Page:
Relations between Japan and Cambodia have grown and flourished since the two countries first established ties in 1953.
by David Hutt
This year marks the 65th anniversary of diplomatic ties between Cambodia and Japan, and relations between the two nations continue to deepen politically, economically and culturally.
Japanese foreign direct investment was worth $822 million in 2016, making it the third-largest investor in Cambodia, and there are now an estimated 3,500 Japanese investors active in the country. In total, Japan has invested more than $1.5 billion over the last 25 years, according to figures by the Council for the Development of Cambodia.
More than 200,000 Japanese tourists visited Cambodia last year, a figure that may well rise in the coming years after the first direct flights between Tokyo and Phnom Penh were launched in 2016 by All Nippon Airways (ANA), one of Japan’s largest airlines.
Tokyo has been generous with its money, too. Japan has been the biggest donor to Cambodia since 1992, providing more than $2 billion in development assistance.
But the last 65 years of diplomatic ties haven’t always been easy going. In fact, the decade before the first diplomatic agreements were signed, Imperial Japanese forces occupied Cambodia between 1941 and 1945.
An agreement to establish diplomatic relations was reached with Japan shortly before Cambodia gained independence in 1953, but relations were severed when the Khmer Rouge came to power in 1975.
In 1992, as personnel of the United Nations Transitional Authority in Cambodia (UNTAC) operation took over governance, Tokyo saw an opportunity to renew its ties with Cambodia.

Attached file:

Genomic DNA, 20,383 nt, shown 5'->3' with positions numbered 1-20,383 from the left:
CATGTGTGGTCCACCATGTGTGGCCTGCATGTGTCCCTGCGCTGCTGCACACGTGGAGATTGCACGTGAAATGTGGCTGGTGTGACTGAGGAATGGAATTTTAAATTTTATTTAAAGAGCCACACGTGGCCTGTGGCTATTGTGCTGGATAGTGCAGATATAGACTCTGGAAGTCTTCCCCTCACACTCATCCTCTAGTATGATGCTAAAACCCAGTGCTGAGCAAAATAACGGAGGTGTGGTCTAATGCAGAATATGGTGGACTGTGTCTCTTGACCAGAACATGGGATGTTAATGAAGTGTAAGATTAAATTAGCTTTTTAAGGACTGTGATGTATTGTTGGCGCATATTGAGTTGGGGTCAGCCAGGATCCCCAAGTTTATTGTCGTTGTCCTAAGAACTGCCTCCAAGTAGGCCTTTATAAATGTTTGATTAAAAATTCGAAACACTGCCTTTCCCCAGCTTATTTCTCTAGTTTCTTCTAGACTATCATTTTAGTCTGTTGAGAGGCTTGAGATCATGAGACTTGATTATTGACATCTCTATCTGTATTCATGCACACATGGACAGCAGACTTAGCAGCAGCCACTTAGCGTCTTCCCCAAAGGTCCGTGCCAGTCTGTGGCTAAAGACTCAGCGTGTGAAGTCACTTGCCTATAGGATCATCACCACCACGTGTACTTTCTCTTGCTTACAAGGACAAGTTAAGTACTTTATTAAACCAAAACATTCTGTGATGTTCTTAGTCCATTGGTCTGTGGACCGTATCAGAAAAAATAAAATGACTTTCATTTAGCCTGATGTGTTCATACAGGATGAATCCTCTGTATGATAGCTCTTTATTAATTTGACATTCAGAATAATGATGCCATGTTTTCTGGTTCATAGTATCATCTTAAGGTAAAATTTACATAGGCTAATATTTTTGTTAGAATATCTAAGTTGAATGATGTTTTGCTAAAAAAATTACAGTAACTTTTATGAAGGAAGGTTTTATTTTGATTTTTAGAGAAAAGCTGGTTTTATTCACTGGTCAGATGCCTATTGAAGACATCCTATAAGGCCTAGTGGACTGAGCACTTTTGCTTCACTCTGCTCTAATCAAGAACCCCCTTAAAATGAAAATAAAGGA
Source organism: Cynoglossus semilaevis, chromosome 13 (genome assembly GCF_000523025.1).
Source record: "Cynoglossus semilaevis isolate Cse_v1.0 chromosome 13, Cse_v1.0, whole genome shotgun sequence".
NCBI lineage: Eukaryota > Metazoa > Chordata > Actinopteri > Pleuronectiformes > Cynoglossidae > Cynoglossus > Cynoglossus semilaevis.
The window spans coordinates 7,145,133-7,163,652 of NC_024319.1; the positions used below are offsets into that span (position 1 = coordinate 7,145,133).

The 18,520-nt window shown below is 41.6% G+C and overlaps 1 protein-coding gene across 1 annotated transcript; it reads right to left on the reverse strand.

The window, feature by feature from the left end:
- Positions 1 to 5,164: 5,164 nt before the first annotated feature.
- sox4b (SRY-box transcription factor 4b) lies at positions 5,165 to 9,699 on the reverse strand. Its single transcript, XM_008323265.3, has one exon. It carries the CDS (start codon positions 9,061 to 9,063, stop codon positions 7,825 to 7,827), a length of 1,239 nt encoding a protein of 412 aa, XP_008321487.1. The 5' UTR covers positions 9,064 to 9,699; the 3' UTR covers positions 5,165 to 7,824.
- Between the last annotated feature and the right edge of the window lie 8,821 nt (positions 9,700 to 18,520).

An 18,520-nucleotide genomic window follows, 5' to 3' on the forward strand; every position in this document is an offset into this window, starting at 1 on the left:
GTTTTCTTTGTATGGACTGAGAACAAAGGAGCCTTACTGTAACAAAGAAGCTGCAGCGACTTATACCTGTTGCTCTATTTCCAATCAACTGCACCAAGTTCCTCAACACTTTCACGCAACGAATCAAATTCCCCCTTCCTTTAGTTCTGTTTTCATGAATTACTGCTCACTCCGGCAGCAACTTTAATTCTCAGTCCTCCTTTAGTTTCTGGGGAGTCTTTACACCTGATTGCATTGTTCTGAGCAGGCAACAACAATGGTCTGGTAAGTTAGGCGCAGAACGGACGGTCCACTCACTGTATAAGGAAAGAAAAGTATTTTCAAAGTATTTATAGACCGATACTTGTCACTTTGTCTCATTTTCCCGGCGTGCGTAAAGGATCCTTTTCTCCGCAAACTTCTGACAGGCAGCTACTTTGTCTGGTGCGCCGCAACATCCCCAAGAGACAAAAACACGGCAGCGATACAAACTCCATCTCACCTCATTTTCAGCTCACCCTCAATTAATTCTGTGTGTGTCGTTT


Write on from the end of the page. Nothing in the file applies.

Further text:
Japan’s support of the peace process wasn’t incidental. Much of the $2 billion tab was fronted by Tokyo, for which participation in the UN mission also marked the first time since World War II that its troops had been deployed overseas.
Control of the operation was placed in the hands of a UN veteran diplomat, Yasushi Akashi.
“My basic approach [was] to combine patient persuasion with sustained pressure,” he would later write.
In many ways this has remained Japan’s basic approach to Cambodia ever since.
Unlike Cambodia’s other major aid donors, the US and the European Union, Japan has taken a more accommodating stance on recent political events. Tokyo has voiced its opposition to the CNRP’s dissolution, but it has not spoken about imposing any sanctions on Phnom Penh, nor has it threatened to end bilateral talks.
Indeed, Japan has said it will also continue funding the Cambodia’s National Election Commission and still intends to send electoral monitors to observe July’s general election.
“Business is still booming and lack of democracy has not previously been a problem in the Japan-Cambodia relationship,” said Ear Sophal, associate professor of diplomacy and world affairs at Occidental College at Los Angeles.
“Of course,” he added, “things can change, especially if the US and Europe press Tokyo to get tough.”